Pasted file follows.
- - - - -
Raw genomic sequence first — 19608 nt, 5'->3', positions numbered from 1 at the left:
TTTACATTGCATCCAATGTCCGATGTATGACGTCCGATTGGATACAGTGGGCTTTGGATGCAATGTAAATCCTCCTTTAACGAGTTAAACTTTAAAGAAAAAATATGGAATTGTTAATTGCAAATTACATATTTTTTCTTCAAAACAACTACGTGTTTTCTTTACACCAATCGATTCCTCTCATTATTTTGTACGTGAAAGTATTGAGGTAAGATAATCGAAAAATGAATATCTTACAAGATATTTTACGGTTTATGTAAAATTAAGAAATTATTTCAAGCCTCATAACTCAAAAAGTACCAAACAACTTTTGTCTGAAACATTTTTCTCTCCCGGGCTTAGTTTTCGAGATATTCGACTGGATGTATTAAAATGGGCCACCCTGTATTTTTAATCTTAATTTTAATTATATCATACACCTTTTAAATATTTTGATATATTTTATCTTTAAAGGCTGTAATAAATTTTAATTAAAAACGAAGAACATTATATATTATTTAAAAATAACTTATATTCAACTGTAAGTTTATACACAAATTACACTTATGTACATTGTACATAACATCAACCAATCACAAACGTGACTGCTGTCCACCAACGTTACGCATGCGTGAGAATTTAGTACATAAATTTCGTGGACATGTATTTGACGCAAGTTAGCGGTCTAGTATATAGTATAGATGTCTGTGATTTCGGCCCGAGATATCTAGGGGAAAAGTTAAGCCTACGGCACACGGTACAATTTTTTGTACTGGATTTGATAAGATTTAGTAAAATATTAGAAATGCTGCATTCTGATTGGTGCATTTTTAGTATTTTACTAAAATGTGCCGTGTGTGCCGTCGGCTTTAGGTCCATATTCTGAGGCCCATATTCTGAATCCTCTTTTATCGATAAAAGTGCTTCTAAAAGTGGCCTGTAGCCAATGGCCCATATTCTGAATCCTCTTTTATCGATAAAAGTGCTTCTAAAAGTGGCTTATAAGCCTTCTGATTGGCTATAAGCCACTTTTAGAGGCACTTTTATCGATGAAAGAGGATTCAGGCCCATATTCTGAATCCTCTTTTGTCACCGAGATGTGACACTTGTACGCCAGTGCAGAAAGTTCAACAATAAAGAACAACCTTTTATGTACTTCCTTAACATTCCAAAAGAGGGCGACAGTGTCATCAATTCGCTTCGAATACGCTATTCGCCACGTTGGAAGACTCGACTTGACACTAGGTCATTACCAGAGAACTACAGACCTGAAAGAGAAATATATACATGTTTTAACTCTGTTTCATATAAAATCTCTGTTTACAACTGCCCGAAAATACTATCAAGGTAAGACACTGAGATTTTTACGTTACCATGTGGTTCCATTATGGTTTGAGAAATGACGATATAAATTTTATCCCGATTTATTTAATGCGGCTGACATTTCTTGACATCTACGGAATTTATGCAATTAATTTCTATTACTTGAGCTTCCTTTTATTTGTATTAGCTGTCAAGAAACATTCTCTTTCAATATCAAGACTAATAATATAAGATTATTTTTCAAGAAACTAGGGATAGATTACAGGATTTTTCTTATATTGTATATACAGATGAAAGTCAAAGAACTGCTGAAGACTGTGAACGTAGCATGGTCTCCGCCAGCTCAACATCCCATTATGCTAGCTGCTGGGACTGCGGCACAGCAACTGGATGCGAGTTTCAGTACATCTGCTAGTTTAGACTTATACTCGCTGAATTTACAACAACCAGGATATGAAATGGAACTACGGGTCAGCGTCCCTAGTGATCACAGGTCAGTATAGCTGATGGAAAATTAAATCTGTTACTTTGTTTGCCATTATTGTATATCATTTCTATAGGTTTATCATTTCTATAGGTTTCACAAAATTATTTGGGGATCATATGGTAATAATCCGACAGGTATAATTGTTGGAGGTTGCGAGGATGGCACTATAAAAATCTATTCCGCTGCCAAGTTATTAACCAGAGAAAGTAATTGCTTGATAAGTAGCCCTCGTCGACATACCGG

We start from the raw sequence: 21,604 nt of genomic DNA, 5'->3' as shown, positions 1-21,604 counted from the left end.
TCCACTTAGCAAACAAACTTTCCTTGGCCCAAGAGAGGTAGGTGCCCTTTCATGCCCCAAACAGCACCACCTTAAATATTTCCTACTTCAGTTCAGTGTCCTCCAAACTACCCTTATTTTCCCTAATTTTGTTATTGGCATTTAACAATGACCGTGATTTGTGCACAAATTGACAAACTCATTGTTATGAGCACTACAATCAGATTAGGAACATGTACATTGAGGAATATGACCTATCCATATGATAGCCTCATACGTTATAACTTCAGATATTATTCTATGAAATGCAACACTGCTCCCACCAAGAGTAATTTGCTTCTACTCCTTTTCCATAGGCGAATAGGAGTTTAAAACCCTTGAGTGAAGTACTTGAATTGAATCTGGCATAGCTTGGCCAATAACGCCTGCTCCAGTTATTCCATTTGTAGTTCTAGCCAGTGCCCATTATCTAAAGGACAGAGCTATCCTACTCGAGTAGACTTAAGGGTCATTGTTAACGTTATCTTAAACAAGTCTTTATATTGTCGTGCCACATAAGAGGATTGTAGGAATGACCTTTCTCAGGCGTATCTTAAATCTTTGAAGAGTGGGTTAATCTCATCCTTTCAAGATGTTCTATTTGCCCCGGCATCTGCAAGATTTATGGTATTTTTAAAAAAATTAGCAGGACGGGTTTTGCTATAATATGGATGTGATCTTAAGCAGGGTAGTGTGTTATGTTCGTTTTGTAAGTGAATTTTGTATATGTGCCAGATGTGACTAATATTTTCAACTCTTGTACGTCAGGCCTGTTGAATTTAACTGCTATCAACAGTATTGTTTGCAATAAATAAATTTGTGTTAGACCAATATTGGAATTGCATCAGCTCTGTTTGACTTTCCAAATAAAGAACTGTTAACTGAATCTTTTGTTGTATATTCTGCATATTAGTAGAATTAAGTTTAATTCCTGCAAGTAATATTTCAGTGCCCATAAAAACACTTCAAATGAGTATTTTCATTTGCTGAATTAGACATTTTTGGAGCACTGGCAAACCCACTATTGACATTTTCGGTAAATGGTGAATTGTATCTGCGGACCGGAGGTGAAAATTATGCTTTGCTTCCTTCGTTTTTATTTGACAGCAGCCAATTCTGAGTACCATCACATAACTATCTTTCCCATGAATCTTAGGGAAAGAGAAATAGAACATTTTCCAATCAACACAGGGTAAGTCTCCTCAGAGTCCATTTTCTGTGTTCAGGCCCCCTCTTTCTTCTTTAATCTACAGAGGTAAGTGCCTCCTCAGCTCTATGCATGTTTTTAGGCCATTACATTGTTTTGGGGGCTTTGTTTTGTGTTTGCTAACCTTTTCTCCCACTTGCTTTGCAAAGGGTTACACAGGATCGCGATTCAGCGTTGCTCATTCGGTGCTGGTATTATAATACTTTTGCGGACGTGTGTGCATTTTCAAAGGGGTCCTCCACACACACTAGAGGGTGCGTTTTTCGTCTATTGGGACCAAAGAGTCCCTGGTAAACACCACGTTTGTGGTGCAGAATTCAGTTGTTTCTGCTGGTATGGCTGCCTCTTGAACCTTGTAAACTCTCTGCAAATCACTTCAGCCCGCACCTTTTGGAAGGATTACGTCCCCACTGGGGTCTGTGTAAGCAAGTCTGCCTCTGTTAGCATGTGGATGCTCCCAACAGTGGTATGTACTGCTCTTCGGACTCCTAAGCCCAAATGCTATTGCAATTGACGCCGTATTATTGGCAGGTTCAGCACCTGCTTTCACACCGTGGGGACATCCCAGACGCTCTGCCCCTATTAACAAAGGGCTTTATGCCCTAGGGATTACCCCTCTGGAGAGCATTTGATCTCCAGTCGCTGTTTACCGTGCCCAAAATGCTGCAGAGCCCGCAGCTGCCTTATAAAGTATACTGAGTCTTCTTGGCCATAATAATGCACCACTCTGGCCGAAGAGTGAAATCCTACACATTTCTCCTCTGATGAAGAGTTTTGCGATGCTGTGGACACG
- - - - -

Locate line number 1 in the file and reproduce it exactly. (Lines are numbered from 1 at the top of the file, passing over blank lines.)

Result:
Raw genomic sequence first — 19608 nt, 5'->3', positions numbered from 1 at the left: